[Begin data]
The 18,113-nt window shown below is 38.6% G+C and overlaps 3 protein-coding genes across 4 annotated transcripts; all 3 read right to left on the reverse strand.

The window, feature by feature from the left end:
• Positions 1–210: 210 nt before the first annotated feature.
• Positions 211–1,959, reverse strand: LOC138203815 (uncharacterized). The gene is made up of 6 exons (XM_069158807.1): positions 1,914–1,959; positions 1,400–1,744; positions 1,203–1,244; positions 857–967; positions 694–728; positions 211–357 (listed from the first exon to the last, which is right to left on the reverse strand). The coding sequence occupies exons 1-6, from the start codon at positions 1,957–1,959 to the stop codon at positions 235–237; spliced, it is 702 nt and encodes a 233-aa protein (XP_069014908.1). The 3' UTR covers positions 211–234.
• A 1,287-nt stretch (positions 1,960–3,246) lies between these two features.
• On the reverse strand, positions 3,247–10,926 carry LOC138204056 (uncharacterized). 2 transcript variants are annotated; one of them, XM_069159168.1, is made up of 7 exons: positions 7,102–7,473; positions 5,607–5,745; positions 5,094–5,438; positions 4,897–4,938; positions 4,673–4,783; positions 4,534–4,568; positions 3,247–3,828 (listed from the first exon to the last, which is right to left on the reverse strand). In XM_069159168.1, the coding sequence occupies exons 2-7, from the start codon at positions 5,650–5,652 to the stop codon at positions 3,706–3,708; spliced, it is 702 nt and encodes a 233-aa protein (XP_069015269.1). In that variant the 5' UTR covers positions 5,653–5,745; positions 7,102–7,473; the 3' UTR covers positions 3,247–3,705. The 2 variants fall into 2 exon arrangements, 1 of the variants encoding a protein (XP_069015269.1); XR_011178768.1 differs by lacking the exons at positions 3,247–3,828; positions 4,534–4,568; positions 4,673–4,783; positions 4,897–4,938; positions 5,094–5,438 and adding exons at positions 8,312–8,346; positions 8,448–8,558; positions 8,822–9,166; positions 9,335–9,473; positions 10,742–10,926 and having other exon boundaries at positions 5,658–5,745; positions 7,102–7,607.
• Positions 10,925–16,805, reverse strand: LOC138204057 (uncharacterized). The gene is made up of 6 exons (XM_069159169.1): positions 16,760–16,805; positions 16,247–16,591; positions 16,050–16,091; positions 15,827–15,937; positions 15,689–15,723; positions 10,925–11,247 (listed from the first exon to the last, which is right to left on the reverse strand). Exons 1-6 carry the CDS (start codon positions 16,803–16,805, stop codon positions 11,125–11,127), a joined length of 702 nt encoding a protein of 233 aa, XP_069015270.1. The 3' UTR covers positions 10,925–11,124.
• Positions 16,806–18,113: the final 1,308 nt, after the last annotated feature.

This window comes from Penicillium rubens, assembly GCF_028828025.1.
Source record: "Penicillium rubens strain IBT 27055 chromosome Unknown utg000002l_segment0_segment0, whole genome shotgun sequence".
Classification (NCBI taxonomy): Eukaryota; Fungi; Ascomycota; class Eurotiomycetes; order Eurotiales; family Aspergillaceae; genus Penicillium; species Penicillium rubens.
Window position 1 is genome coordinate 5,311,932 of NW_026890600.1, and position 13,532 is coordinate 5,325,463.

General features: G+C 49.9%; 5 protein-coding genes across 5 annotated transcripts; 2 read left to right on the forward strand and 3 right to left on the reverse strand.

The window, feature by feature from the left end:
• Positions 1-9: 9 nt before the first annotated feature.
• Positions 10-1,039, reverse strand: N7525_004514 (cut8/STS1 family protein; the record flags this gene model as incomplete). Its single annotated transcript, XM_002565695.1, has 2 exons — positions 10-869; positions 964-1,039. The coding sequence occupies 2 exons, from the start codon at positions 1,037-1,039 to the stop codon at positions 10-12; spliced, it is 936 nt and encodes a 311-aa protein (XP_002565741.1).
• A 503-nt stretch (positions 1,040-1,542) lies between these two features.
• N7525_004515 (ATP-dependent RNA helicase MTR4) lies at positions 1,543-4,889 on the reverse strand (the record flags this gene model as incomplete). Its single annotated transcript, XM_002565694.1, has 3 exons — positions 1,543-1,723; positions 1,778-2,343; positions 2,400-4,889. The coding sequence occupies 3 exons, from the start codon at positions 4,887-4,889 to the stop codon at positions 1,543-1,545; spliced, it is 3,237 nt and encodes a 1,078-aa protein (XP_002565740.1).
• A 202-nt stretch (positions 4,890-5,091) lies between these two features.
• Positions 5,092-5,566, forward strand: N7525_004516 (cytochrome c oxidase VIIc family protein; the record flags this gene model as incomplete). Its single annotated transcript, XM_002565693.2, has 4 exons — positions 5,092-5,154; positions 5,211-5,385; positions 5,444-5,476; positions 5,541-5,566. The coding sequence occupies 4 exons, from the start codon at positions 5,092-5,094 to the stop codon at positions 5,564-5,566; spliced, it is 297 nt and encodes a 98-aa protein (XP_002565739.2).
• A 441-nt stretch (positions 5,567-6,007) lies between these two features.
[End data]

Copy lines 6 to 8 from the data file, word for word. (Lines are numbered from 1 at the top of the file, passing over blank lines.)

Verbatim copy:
• On the reverse strand, positions 3,247–10,926 carry LOC138204056 (uncharacterized). 2 transcript variants are annotated; one of them, XM_069159168.1, is made up of 7 exons: positions 7,102–7,473; positions 5,607–5,745; positions 5,094–5,438; positions 4,897–4,938; positions 4,673–4,783; positions 4,534–4,568; positions 3,247–3,828 (listed from the first exon to the last, which is right to left on the reverse strand). In XM_069159168.1, the coding sequence occupies exons 2-7, from the start codon at positions 5,650–5,652 to the stop codon at positions 3,706–3,708; spliced, it is 702 nt and encodes a 233-aa protein (XP_069015269.1). In that variant the 5' UTR covers positions 5,653–5,745; positions 7,102–7,473; the 3' UTR covers positions 3,247–3,705. The 2 variants fall into 2 exon arrangements, 1 of the variants encoding a protein (XP_069015269.1); XR_011178768.1 differs by lacking the exons at positions 3,247–3,828; positions 4,534–4,568; positions 4,673–4,783; positions 4,897–4,938; positions 5,094–5,438 and adding exons at positions 8,312–8,346; positions 8,448–8,558; positions 8,822–9,166; positions 9,335–9,473; positions 10,742–10,926 and having other exon boundaries at positions 5,658–5,745; positions 7,102–7,607.
• Positions 10,925–16,805, reverse strand: LOC138204057 (uncharacterized). The gene is made up of 6 exons (XM_069159169.1): positions 16,760–16,805; positions 16,247–16,591; positions 16,050–16,091; positions 15,827–15,937; positions 15,689–15,723; positions 10,925–11,247 (listed from the first exon to the last, which is right to left on the reverse strand). Exons 1-6 carry the CDS (start codon positions 16,803–16,805, stop codon positions 11,125–11,127), a joined length of 702 nt encoding a protein of 233 aa, XP_069015270.1. The 3' UTR covers positions 10,925–11,124.
• Positions 16,806–18,113: the final 1,308 nt, after the last annotated feature.